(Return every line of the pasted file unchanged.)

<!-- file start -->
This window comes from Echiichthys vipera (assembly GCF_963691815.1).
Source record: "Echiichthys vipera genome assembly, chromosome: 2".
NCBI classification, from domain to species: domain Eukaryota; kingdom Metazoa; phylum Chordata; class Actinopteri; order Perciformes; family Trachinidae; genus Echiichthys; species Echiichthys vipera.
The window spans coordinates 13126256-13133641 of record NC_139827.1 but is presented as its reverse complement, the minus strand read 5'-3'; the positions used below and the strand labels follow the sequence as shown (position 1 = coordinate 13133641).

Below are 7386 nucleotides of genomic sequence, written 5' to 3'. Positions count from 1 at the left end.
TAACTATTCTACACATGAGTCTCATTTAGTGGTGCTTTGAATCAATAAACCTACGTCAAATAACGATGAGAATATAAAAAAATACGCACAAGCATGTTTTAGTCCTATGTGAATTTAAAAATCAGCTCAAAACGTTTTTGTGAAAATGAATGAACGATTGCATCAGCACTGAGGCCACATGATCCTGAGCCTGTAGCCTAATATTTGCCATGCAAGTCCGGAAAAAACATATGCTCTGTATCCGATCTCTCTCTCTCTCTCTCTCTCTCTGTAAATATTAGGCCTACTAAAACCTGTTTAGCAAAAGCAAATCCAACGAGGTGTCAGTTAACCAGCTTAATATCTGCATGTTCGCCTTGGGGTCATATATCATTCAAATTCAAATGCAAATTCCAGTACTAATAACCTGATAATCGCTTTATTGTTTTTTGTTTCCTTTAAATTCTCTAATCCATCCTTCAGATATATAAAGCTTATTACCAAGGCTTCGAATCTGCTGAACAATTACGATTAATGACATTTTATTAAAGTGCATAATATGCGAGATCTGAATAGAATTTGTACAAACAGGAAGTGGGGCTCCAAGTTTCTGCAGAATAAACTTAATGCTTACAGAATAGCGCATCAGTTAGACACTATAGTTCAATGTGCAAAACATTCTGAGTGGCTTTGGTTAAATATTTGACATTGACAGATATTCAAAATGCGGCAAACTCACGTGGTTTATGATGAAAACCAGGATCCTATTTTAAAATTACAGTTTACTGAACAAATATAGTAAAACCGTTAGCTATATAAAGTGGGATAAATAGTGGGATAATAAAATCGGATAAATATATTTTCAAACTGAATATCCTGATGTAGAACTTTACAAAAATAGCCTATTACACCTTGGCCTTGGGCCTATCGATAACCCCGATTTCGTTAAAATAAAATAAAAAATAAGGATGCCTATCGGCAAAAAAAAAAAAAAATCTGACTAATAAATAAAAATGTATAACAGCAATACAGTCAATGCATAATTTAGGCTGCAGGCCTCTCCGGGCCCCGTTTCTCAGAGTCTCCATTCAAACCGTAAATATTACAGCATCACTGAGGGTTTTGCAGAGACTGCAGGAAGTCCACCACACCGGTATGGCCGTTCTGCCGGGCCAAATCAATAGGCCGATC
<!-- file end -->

This window comes from Echiichthys vipera (assembly GCF_963691815.1).
Source record: "Echiichthys vipera genome assembly, chromosome: 2".
NCBI classification, from domain to species: domain Eukaryota; kingdom Metazoa; phylum Chordata; class Actinopteri; order Perciformes; family Trachinidae; genus Echiichthys; species Echiichthys vipera.
The window spans coordinates 13126256-13133641 of record NC_139827.1 but is presented as its reverse complement, the minus strand read 5'-3'; the positions used below and the strand labels follow the sequence as shown (position 1 = coordinate 13133641).

Below are 7386 nucleotides of genomic sequence, written 5' to 3'. Positions count from 1 at the left end.
TAACTATTCTACACATGAGTCTCATTTAGTGGTGCTTTGAATCAATAAACCTACGTCAAATAACGATGAGAATATAAAAAAATACGCACAAGCATGTTTTAGTCCTATGTGAATTTAAAAATCAGCTCAAAACGTTTTTGTGAAAATGAATGAACGATTGCATCAGCACTGAGGCCACATGATCCTGAGCCTGTAGCCTAATATTTGCCATGCAAGTCCGGAAAAAACATATGCTCTGTATCCGATCTCTCTCTCTCTCTCTCTCTCTCTGTAAATATTAGGCCTACTAAAACCTGTTTAGCAAAAGCAAATCCAACGAGGTGTCAGTTAACCAGCTTAATATCTGCATGTTCGCCTTGGGGTCATATATCATTCAAATTCAAATGCAAATTCCAGTACTAATAACCTGATAATCGCTTTATTGTTTTTTGTTTCCTTTAAATTCTCTAATCCATCCTTCAGATATATAAAGCTTATTACCAAGGCTTCGAATCTGCTGAACAATTACGATTAATGACATTTTATTAAAGTGCATAATATGCGAGATCTGAATAGAATTTGTACAAACAGGAAGTGGGGCTCCAAGTTTCTGCAGAATAAACTTAATGCTTACAGAATAGCGCATCAGTTAGACACTATAGTTCAATGTGCAAAACATTCTGAGTGGCTTTGGTTAAATATTTGACATTGACAGATATTCAAAATGCGGCAAACTCACGTGGTTTATGATGAAAACCAGGATCCTATTTTAAAATTACAGTTTACTGAACAAATATAGTAAAACCGTTAGCTATATAAAGTGGGATAAATAGTGGGATAATAAAATCGGATAAATATATTTTCAAACTGAATATCCTGATGTAGAACTTTACAAAAATAGCCTATTACACCTTGGCCTTGGGCCTATCGATAACCCCGATTTCGTTAAAATAAAATAAAAAATAAGGATGCCTATCGGCAAAAAAAAAAAAAAATCTGACTAATAAATAAAAATGTATAACAGCAATACAGTCAATGCATAATTTAGGCTGCAGGCCTCTCCGGGCCCCGTTTCTCAGAGTCTCCATTCAAACCGTAAATATTACAGCATCACTGAGGGTTTTGCAGAGACTGCAGGAAGTCCACCACACCGGTATGGCCGTTCTGCCGGGCCAAATCAATAGGCCGATC